Canth, Minna

The following article is from The Great Soviet Encyclopedia (1979). It might be outdated or ideologically biased.

Canth, Minna


(pseudonym of Ulrika Vilhelmina Canth, neé Johnsson). Born Mar. 19, 1844, in Tampere; died May 12, 1897, in Kuopio. Finnish writer. Daughter of a merchant.

Canth’s first works, which describe life in the Finnish countryside, include Short Stories (1878) and the plays Burglary (1882) and In Roinilan’s House (1883). In her play The Laborer’s Wife (1885; translated into Russian as Khomsantu, 1960) and short stories (such as “Poor Folk,” 1886), the disfranchisement and misery of Finnish workers and their growing discontent with exploitation were portrayed realistically. In the drama Children of a Cruel Lot (1888), a hero who is a rebel was presented for the first time in Finnish literature. In short stories (such as “Hanna,” 1886) and the play Sylvi (1893; Russian translation, 1960), Canth exposed bourgeois morality and rearing and defended equal rights for women. In the 1890’s the urgency of social problems in Canth’s works gave way to a moralizing, conciliatory tendency (The Preacher’s Family, 1891; Anna Liisa, 1895).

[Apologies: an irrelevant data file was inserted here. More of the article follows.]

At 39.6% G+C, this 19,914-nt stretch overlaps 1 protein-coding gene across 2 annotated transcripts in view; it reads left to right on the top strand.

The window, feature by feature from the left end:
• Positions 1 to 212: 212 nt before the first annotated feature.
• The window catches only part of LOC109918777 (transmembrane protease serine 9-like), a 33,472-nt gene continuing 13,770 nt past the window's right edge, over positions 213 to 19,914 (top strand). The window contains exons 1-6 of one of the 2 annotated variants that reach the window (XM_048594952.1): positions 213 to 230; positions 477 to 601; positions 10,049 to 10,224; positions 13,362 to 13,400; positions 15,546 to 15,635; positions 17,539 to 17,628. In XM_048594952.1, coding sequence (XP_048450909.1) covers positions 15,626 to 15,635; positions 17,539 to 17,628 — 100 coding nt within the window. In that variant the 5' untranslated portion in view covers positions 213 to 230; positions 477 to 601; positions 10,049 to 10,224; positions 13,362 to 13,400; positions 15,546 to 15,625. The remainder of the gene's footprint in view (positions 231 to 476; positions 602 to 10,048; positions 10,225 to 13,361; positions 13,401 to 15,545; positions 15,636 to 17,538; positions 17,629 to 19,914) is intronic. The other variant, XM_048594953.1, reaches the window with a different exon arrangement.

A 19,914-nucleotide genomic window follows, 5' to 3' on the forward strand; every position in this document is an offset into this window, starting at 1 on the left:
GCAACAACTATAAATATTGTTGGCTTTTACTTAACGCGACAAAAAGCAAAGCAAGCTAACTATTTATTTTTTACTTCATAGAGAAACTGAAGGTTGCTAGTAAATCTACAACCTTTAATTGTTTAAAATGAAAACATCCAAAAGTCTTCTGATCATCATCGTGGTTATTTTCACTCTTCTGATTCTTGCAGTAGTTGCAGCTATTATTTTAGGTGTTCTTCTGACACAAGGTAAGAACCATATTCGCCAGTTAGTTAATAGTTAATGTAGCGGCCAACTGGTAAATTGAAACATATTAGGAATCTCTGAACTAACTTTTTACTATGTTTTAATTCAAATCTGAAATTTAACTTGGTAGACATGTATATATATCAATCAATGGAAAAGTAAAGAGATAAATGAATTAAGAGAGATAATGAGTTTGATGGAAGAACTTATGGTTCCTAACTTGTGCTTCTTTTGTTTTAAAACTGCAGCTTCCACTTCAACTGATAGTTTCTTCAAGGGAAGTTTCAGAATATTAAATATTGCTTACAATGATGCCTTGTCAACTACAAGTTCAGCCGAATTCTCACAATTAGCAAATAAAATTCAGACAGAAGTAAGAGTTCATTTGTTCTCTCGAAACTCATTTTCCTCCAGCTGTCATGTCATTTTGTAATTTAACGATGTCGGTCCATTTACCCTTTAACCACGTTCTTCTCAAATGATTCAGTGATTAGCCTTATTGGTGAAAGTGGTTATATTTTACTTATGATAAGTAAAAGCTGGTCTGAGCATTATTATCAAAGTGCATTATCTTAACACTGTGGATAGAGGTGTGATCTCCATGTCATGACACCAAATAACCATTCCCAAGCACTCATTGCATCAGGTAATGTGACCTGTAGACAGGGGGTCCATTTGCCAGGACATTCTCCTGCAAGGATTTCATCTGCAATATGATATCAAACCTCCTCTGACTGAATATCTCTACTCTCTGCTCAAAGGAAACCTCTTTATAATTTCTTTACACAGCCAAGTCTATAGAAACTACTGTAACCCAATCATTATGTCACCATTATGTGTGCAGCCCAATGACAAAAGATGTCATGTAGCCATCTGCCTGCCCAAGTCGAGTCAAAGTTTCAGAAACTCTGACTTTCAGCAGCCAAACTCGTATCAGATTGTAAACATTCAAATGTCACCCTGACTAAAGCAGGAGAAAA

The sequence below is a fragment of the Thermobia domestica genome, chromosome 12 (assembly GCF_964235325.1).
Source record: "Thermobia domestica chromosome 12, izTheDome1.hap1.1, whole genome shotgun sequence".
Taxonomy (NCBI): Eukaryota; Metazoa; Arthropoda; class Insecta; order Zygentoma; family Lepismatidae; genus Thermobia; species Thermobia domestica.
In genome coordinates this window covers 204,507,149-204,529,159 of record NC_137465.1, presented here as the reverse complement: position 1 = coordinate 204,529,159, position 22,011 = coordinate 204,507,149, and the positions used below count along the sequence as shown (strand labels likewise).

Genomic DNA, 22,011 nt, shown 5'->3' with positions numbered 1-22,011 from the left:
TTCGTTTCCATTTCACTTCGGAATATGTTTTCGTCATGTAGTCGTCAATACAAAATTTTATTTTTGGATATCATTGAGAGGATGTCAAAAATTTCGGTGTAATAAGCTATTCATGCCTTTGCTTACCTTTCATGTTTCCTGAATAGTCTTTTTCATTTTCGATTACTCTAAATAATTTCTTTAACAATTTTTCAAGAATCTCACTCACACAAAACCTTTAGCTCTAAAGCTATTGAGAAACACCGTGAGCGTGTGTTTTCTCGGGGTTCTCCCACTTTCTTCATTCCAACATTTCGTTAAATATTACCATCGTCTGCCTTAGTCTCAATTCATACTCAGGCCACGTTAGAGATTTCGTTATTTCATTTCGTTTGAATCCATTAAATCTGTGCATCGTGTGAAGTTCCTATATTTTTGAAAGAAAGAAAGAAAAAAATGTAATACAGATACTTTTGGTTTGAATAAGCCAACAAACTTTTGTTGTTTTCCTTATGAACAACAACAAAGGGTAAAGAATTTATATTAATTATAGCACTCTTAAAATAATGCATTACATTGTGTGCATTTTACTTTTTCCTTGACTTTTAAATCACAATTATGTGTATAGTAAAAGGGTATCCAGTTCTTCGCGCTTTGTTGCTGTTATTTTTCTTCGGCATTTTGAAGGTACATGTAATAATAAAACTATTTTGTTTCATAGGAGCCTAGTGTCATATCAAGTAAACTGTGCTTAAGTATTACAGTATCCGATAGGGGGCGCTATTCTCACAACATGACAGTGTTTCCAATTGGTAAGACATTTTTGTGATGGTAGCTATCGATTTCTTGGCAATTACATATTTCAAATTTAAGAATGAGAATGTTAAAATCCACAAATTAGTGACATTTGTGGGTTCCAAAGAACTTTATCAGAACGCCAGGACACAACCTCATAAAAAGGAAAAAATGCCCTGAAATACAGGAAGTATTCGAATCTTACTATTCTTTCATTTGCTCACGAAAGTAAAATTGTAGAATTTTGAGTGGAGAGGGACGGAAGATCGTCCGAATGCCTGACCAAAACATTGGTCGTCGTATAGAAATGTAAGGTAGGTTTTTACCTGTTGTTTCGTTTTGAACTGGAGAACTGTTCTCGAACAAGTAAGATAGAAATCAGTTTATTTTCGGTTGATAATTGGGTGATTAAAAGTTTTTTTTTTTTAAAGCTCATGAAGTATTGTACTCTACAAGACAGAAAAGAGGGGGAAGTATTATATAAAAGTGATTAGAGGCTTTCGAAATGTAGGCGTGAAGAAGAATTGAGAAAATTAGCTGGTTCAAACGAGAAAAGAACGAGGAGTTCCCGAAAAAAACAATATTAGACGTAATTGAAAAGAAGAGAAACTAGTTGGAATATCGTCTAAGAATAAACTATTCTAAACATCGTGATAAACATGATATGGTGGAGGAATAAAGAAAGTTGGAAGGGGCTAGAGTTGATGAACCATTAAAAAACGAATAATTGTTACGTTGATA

Kootut teokset, vols. 1–4. Helsinki, 1925–28.
Valitut teokset. Helsinki, 1957.


[“Dramaturgiia M. Kant.”] In Karkhu, E. G. Finliandskaia literatura i Rossiia, 1850–1900.Moscow-Leningrad, 1964.
Frenckell-Theslleff, G. Minna Canth.Helsinki, 1944.
Tarkiainen, V., and E. Kauppinen. Suomalaisen kirjallisuuden historia. Helsinki, 1961.
Kannila, H. Minna Canthin kirjallinen tuotanto: Henkilöbibliografia. [Helsinki, 1967.]


The Great Soviet Encyclopedia, 3rd Edition (1970-1979). © 2010 The Gale Group, Inc. All rights reserved.
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